As the United States entered the Great War, the science of ASW was being invented. The U.S. submarine chasers were an important component in both the testing and implementation of early ASW devices. Several new sets of photos are posted this month, thanks to Roy Manstan and the Harvey Hayes Family Archives.
One set, showing the trailing wire device, is particularly exciting -- to me, anyway, since these are the first photos I've seen that clearly show the indicator device and the wire apparatus. The purpose of the trailing wire was to detect submarines on the ocean bottom, "playing dead" to avoid detection by listening devices. The chasers would run abreast across the suspected area where a sub might be hiding, trailing the wires along the ocean bottom. When the phosphor-bronze wire or the detector weight on the end of the wire struck a metal object, a small electrical current sounded an alarm in the indicator device in the pilot house.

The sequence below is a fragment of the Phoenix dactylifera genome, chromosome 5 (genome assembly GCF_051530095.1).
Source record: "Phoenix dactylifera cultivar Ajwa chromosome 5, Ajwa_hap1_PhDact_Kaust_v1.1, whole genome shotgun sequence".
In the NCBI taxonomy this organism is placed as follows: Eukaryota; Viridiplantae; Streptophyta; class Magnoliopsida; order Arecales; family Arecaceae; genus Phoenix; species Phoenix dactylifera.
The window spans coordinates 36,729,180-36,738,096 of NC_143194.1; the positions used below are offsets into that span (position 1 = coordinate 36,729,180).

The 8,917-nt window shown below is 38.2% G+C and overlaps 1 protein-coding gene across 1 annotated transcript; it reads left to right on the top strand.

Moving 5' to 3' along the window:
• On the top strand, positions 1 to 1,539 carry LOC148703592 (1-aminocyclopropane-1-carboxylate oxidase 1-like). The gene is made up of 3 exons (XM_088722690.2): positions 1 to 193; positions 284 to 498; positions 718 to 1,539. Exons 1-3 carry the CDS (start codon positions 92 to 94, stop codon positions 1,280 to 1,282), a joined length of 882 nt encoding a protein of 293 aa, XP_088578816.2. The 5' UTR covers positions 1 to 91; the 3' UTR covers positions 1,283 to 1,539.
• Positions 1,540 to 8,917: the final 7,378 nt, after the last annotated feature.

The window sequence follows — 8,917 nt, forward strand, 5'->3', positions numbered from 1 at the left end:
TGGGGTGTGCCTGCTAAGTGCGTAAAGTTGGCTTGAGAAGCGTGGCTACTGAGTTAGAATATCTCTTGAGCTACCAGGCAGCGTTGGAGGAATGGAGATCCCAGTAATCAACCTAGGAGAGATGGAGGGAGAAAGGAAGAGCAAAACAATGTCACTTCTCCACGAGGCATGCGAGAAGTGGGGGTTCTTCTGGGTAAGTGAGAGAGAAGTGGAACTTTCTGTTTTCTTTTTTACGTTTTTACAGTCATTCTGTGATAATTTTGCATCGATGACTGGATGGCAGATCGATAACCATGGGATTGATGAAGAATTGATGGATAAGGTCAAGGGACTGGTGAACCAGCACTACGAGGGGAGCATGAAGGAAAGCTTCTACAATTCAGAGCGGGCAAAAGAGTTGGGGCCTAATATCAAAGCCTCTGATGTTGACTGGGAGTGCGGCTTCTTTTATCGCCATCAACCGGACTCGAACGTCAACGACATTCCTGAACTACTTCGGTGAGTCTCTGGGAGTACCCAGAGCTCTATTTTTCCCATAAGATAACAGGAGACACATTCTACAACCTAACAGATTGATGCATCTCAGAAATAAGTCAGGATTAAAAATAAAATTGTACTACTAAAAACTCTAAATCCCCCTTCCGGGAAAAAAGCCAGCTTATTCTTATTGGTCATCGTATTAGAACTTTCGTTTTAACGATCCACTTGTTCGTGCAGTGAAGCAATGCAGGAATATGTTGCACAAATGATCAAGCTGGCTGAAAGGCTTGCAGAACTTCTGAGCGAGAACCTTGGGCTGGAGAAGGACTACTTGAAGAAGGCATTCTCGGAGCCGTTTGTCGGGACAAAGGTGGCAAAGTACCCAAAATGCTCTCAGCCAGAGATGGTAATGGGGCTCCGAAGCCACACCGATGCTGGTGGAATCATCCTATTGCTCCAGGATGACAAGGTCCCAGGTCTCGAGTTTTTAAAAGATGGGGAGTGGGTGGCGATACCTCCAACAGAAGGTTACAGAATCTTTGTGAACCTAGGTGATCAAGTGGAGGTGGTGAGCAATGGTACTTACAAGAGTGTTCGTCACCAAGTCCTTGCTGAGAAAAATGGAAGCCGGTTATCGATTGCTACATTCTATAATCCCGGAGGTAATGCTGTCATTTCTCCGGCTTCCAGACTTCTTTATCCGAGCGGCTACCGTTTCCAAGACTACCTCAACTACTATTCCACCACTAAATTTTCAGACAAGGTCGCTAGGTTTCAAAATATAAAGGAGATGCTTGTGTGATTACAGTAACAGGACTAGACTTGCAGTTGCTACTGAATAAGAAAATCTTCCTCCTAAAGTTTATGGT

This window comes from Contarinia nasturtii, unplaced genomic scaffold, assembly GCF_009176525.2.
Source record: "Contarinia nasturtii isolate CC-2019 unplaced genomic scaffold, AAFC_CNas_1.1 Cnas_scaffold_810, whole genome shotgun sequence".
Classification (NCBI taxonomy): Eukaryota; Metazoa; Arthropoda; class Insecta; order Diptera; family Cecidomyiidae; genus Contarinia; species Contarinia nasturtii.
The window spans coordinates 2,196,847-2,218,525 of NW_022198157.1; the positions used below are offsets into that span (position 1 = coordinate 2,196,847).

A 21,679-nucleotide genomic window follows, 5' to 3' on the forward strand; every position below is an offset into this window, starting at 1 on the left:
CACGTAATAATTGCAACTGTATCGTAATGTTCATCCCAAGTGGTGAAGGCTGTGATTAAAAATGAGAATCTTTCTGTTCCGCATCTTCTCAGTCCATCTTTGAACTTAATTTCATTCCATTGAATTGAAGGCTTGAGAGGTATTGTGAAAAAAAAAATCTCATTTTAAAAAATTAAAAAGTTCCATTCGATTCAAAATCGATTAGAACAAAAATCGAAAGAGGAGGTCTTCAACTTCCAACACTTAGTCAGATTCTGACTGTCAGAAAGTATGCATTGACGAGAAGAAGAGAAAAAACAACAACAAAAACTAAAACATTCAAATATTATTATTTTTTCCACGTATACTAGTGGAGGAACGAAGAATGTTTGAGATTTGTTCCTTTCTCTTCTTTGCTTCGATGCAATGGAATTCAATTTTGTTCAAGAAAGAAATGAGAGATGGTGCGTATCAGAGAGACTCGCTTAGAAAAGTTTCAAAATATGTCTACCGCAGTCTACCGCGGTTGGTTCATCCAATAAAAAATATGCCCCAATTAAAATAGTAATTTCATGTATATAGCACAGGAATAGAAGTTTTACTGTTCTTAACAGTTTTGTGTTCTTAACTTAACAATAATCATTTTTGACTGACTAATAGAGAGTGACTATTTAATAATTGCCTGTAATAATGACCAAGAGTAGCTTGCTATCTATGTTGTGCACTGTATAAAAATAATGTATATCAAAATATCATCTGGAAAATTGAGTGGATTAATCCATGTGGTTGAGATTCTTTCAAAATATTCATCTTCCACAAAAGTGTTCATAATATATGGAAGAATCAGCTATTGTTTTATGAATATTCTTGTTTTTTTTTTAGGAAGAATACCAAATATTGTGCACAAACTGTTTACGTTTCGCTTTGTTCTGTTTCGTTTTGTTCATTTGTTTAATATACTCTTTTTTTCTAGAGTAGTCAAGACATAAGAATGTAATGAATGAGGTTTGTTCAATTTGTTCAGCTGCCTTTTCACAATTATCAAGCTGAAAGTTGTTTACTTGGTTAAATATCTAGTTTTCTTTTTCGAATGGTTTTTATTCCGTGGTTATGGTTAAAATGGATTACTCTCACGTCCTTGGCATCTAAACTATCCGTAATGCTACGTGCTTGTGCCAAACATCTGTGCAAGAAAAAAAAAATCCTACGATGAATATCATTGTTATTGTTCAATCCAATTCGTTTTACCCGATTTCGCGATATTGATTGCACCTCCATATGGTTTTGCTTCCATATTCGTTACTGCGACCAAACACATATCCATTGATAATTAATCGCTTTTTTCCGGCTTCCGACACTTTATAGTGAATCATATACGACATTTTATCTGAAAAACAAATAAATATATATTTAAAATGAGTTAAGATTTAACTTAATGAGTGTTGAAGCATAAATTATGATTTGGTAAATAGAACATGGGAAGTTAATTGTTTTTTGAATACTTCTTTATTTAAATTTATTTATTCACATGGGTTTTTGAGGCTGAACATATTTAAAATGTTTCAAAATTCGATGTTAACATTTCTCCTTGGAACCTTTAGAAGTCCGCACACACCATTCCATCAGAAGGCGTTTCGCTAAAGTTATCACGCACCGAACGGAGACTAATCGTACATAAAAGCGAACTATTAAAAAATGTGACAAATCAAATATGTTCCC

In actual ASW operations, while the device was reported to have been employed at least early on, sailors' reports suggest that it was considered impractical. It's likely that it was abandoned in live ASW operations. In some areas, such as in the Otranto Barrage, the ocean depth rendered the device unusable, and it was removed. Still, it stands as an important and interesting step in the development of ASW devices and tactics.
See also the photo sets on the position plotter -- another rare, exciting set of photos -- and the set on other plotting tools.
-- Todd Woofenden, editor